Take the 2-minute tour ×
Stack Overflow is a question and answer site for professional and enthusiast programmers. It's 100% free, no registration required.

I have an issue where I need to map two inputs to a single output.

I'm aware that a dictionary is a generically typed linear mapping:

for every x (key) there may be a y (value)

What I need is a multi-dimensional mapping:

for every x,y (key) there may be a z (value)

But of course the kicker is that I need it to support generic typing and be dynamically sized.

Does this data-structure exist in C#, or do I have to create a dictionary of dictionaries? I'd rather not reinvent the wheel if I don't have to.


Reinventing the wheel:

using System;
using System.Collections.Generic;
using System.Text;

namespace zlib.Collections
{
    public class Dictionary3D<Tx, Ty, Tz>
    {
        private Dictionary<Tuple<Tx, Ty>, Tz> _dict = new Dictionary<Tuple<Tx, Ty>, Tz>();

        public void Add(Tx x, Ty y, Tz z)
        {
            _dict.Add(Tuple.Create<Tx, Ty>(x, y), z);
        }

        public void Clear()
        {
            _dict.Clear();
        }

        public bool ContainsKey(Tx x, Ty y)
        {
            return _dict.ContainsKey(Tuple.Create<Tx, Ty>(x, y));
        }

        public bool ContainsValue(Tz z)
        {
            return _dict.ContainsValue(z);
        }

        public Dictionary<Tuple<Tx, Ty>, Tz>.Enumerator GetEnumerator()
        {
            return _dict.GetEnumerator();
        }

        public bool Remove(Tx x, Ty y)
        {
            return _dict.Remove(Tuple.Create<Tx, Ty>(x, y));
        }

        public bool TryGetValue(Tx x, Ty y, out Tz z)
        {
            return _dict.TryGetValue(Tuple.Create<Tx, Ty>(x, y), out z);
        }

        public int Count
        {
            get { return _dict.Count; }
        }

        public Dictionary<Tuple<Tx,Ty>,Tz>.KeyCollection Keys
        {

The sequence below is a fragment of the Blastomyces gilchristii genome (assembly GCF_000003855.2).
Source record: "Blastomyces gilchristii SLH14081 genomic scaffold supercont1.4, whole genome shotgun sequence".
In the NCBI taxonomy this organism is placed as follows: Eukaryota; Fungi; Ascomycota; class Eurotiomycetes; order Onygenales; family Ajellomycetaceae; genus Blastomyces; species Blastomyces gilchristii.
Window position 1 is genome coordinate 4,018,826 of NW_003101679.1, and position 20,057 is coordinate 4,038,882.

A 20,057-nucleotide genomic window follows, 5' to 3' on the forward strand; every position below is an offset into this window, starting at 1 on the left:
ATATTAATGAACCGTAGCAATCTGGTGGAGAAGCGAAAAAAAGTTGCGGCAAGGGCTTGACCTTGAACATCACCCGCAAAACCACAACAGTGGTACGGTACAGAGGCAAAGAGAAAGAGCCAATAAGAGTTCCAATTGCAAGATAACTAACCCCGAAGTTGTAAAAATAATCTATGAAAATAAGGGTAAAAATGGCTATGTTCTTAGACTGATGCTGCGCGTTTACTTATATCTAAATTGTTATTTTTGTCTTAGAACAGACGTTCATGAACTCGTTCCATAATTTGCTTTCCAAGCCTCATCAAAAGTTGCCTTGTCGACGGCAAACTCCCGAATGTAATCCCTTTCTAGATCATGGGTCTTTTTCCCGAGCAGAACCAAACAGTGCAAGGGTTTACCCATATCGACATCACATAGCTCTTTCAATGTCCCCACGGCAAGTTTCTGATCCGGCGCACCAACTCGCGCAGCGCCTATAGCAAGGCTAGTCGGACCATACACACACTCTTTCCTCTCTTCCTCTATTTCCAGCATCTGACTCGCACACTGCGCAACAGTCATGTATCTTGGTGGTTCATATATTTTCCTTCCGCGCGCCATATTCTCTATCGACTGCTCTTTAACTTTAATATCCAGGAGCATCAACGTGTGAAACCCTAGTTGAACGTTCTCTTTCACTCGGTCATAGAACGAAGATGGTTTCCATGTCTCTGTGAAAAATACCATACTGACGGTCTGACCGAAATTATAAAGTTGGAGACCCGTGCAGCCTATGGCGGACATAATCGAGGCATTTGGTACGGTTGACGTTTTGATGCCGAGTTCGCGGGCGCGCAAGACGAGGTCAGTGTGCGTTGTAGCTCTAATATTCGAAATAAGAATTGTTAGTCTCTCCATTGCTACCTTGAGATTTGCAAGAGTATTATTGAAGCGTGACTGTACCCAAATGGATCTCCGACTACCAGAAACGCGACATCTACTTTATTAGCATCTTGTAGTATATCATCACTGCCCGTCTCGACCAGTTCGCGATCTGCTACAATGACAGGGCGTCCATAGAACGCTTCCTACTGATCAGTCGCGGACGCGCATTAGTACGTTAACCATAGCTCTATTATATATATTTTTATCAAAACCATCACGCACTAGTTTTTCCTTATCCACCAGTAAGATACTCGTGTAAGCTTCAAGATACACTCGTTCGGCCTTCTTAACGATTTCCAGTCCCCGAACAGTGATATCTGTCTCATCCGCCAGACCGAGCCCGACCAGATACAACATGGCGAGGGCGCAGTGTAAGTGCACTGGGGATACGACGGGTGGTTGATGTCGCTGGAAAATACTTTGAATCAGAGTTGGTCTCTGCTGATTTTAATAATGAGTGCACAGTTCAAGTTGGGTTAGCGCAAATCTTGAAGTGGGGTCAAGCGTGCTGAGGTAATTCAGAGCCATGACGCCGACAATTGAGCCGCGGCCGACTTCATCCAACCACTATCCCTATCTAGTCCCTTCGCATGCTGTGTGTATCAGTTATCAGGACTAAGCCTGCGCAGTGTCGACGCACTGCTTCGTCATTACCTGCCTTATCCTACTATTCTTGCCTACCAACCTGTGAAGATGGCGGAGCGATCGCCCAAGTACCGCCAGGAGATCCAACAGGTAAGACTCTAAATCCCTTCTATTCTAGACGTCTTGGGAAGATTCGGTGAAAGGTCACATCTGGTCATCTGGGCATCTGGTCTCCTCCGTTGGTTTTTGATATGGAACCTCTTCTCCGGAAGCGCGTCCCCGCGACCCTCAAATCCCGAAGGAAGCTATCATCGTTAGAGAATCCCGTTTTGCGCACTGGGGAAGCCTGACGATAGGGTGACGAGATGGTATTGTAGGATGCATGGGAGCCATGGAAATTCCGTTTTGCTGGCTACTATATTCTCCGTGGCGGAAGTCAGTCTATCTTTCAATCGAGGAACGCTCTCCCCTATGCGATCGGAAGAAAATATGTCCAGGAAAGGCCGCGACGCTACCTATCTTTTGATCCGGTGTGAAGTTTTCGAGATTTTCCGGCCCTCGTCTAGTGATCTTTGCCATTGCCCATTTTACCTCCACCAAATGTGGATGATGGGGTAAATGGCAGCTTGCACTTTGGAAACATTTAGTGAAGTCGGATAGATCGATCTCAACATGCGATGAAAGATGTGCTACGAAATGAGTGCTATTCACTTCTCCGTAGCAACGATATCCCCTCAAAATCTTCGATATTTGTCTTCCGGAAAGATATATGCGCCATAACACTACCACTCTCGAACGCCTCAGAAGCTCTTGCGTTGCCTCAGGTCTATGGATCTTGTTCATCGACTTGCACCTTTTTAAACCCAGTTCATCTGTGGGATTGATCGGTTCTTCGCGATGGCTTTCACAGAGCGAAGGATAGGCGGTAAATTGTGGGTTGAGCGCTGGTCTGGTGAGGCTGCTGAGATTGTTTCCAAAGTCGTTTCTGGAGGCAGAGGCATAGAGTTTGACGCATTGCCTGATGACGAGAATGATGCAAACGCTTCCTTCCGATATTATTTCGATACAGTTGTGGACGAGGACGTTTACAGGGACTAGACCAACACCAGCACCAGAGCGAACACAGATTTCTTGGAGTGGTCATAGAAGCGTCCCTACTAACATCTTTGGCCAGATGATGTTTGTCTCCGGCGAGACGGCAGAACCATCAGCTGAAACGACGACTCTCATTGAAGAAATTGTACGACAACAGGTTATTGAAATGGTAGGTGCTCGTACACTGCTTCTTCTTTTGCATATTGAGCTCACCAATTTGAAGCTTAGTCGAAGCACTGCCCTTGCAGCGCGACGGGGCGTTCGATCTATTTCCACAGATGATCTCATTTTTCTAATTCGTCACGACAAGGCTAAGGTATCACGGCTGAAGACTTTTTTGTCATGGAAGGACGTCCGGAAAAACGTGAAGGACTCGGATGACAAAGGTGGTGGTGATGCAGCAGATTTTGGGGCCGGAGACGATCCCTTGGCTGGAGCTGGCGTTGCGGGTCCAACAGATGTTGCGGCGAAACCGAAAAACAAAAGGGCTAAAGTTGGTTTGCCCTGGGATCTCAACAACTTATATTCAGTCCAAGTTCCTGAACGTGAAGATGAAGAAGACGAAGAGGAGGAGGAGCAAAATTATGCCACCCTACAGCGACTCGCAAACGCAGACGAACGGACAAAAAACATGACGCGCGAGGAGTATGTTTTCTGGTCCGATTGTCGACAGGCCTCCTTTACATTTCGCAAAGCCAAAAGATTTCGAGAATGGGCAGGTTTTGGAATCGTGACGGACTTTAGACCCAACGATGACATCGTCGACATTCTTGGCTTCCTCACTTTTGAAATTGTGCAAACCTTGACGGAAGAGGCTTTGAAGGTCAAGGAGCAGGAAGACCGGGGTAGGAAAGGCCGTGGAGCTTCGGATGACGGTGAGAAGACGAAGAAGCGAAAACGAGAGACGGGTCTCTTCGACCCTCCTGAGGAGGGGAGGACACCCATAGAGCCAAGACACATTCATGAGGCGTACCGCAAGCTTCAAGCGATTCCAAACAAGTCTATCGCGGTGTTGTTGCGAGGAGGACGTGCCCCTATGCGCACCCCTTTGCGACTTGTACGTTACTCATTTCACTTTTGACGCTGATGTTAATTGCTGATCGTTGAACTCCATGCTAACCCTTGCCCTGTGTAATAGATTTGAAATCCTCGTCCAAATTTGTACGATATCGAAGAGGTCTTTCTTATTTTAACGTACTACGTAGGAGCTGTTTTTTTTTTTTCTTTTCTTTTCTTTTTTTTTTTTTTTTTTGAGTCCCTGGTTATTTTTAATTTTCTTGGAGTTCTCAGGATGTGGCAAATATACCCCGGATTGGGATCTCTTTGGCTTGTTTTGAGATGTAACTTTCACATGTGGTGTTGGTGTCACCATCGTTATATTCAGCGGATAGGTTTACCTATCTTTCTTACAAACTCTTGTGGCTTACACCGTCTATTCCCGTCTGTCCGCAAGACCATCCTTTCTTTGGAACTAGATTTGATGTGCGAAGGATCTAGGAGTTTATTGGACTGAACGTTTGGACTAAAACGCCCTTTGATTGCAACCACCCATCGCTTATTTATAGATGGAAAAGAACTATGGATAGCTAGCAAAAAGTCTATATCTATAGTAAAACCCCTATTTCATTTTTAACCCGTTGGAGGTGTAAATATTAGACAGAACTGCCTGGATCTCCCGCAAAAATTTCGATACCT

get
            {
                return _dict.Keys;
            }
        }

        public Dictionary<Tuple<Tx, Ty>, Tz>.ValueCollection Values
        {
            get
            {
                return _dict.Values;
            }
        }

        public Tz this[Tx x, Ty y]
        {
            get
            {
                return _dict[Tuple.Create<Tx, Ty>(x, y)];
            }
            set
            {
                _dict[Tuple.Create<Tx, Ty>(x, y)] = value;
            }
        }
    }
}

It seems like reinventing the wheel is winning out among responses. This is the code I've come up with so far, but I feel like there should be a better way, like a matrix or something.

share|improve this question
    
is the type of key the same for both x and y? can you explain how you need generic typing for a key? heterogeneous key? –  DarthVader Oct 21 '11 at 21:52
    
@DarthVader, the type for the keys could be the same in some circumstances, but it wont always be. –  zzzzBov Oct 21 '11 at 21:59
    
I suppose i should also specify, the type of the key will be specific to the instance of the multi-dimensional object. Ideally I'd be able to write new Dictionary3D<Foo,Bar,Baz>(); and have it work just as well as new Dictionary3D<int,int,bool>();. –  zzzzBov Oct 21 '11 at 22:03
    
add comment